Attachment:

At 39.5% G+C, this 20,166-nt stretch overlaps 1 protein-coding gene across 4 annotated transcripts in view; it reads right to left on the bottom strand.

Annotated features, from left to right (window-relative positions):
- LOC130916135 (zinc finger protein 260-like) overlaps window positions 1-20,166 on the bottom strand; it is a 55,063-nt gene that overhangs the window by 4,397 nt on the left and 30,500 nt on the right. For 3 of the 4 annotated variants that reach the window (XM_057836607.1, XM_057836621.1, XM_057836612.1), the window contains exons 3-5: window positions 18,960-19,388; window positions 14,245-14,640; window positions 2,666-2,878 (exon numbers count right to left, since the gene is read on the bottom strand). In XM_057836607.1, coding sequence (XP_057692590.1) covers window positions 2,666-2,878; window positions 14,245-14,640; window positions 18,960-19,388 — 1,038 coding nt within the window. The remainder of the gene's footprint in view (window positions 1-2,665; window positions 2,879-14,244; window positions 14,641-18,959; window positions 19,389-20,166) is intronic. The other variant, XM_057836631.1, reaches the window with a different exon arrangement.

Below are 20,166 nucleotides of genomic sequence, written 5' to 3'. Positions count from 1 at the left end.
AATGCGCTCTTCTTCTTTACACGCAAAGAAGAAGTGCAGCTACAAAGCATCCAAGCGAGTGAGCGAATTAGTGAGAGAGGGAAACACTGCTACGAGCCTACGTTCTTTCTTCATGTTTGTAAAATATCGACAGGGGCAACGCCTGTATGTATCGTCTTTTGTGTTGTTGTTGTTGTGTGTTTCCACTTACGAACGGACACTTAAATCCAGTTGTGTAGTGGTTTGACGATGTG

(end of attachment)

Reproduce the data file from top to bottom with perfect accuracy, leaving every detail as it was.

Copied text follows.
At 39.5% G+C, this 20,166-nt stretch overlaps 1 protein-coding gene across 4 annotated transcripts in view; it reads right to left on the bottom strand.

Annotated features, from left to right (window-relative positions):
- LOC130916135 (zinc finger protein 260-like) overlaps window positions 1-20,166 on the bottom strand; it is a 55,063-nt gene that overhangs the window by 4,397 nt on the left and 30,500 nt on the right. For 3 of the 4 annotated variants that reach the window (XM_057836607.1, XM_057836621.1, XM_057836612.1), the window contains exons 3-5: window positions 18,960-19,388; window positions 14,245-14,640; window positions 2,666-2,878 (exon numbers count right to left, since the gene is read on the bottom strand). In XM_057836607.1, coding sequence (XP_057692590.1) covers window positions 2,666-2,878; window positions 14,245-14,640; window positions 18,960-19,388 — 1,038 coding nt within the window. The remainder of the gene's footprint in view (window positions 1-2,665; window positions 2,879-14,244; window positions 14,641-18,959; window positions 19,389-20,166) is intronic. The other variant, XM_057836631.1, reaches the window with a different exon arrangement.

Below are 20,166 nucleotides of genomic sequence, written 5' to 3'. Positions count from 1 at the left end.
AATGCGCTCTTCTTCTTTACACGCAAAGAAGAAGTGCAGCTACAAAGCATCCAAGCGAGTGAGCGAATTAGTGAGAGAGGGAAACACTGCTACGAGCCTACGTTCTTTCTTCATGTTTGTAAAATATCGACAGGGGCAACGCCTGTATGTATCGTCTTTTGTGTTGTTGTTGTTGTGTGTTTCCACTTACGAACGGACACTTAAATCCAGTTGTGTAGTGGTTTGACGATGTG